The beauty of restriction

Diana Montes , Contributor

Ella on the roof surrounded by different shades of brown.
Shades of blue penetrating the clouds outside an airplane window.
Flashing Lights at a Bruno Mars Concert
Nino relaxing on a leather chair

Before starting this module, I was never interested in photography the way my friends were. Although my insecurities when taking pictures of myself did play a role in my doubtfulness towards photography, I genuinely believed I wasn’t able to take nice pictures of anything. This was the mindset I had coming into the first couple of weeks of this module, but as time went on, I began to let go of the doubts I had about myself. Throughout the coming weeks, I was able to put more thought into the way I took my photos. I played with lighting, color pallets, poses, and facial expressions in ways that I didn’t know existed, and even went as far as taking photos of myself without being too self-critical. Once we were able to come up with our own personal themes, I was confident that I could display emotions through my photographs. Not only was I more confident in taking photos of myself and others, but I was able to incorporate my love for painting when creating my personal theme: monochromatic. 

As a painter, I was familiar with the idea of using the variation in shade ranges to my advantage. It was less about the ability to use as many colors as possible, and more about how the artist can express the same feelings and emotions with only using one single color. As big as the restriction may seem, a lot can be achieved when the distractions of multiple different colors is removed and you’re left with an infinite shade range. With this idea in mind, I thought about how interesting it would be to incorporate the photography skills I had learned throughout this quarter with the idea of monochromatic.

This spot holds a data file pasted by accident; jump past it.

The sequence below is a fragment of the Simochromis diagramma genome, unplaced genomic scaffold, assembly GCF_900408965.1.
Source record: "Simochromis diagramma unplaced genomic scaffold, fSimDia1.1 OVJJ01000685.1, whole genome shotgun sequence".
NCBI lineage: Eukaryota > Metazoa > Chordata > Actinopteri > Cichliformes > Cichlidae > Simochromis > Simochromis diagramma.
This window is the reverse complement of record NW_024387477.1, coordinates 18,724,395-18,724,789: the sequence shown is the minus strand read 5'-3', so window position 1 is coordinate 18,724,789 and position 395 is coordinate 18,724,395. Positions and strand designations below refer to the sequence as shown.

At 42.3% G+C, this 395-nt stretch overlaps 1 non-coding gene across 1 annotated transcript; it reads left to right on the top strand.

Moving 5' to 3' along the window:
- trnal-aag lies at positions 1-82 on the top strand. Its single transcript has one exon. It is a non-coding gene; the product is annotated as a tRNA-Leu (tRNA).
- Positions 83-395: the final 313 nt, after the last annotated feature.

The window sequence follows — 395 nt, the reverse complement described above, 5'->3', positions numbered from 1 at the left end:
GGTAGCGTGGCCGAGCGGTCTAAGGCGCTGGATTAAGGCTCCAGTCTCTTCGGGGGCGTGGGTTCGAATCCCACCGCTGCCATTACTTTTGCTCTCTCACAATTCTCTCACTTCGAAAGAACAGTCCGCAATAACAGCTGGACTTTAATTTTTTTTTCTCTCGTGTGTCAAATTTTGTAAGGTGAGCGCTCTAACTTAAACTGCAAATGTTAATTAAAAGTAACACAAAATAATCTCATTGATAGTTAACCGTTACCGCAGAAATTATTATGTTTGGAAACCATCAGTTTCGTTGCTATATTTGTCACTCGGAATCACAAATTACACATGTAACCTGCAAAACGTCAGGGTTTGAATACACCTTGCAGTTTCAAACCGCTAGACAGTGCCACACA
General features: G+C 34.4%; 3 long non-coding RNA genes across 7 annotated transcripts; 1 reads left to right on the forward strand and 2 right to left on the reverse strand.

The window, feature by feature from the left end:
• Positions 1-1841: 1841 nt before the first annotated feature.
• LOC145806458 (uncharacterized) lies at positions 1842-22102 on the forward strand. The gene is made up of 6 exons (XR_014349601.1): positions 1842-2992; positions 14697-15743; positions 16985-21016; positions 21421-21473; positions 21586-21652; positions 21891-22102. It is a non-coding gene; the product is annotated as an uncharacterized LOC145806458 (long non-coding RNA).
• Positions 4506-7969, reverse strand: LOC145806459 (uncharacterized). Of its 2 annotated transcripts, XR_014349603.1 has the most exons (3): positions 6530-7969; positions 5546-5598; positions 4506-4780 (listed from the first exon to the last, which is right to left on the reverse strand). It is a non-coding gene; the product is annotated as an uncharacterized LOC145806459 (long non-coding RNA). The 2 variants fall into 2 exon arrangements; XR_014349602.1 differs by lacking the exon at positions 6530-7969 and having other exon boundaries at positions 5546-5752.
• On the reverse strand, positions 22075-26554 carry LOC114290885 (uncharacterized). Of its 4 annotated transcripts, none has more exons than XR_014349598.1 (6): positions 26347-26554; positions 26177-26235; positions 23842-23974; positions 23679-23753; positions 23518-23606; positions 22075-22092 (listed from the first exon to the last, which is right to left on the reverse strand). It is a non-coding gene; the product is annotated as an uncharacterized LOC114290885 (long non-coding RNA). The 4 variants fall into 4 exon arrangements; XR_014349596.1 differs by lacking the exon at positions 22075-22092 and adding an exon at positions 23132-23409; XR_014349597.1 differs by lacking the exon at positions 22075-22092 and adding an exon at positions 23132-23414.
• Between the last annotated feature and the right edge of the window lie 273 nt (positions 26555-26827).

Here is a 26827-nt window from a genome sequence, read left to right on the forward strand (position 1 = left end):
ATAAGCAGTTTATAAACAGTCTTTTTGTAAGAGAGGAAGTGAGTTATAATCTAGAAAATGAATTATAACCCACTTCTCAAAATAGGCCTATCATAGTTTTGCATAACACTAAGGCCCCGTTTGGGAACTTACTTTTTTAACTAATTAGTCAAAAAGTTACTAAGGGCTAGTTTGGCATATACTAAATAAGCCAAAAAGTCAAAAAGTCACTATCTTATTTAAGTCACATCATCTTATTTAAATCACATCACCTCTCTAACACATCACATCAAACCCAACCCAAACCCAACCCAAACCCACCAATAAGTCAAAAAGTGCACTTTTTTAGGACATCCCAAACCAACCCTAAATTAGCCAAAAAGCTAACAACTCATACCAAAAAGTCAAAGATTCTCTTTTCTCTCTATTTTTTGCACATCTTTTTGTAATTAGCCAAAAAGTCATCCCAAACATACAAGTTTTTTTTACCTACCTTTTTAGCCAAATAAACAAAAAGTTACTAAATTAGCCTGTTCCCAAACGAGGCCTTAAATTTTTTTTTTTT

For my first two pictures, I wanted to focus on the colors blue and brown. The first was a picture I had taken while on a plane back to New York. The various shades of blue were calm and serene which was a great feeling I wanted to convey in a photo. The second was a picture of a peer on the roof. Her outfit matched perfectly with the surrounding shades of brown, creating a sense of togetherness that I thought was hard to miss. The next two focused on darker colors. One was a picture of my cat blending into the leather chair he was lying on. Instead of focusing on black and white to portray my monochrome theme, I relied on the matching colors and lighting to convey my theme. Lastly, my final photo was a picture I took at a Bruno Mars concert. The lights flashed different shades of red, making the entire venue surrounded with many shades of the flashy color.

In reality, I did not expect to grow as much as I thought I would throughout the duration of this module. By no means am I now fully confident when taking pictures of myself and others, but the doubt that I had come in with has now gone, or at least lessened as time went on. I now realize how much work actually goes into photography besides just taking a picture. There are so many things that a photographer needs to consider when wanting to take a picture: what type of message of feeling I want to convey? How can color help deliver my message? Would a candid photo or staged one work best with my idea? I had never realized how hard these questions were to answer, nor did I realize how hard it would be to create an artist statement. Nonetheless, I’m glad I was able to learn about how fun it is to take pictures and will definitely continue to improve my photography skills.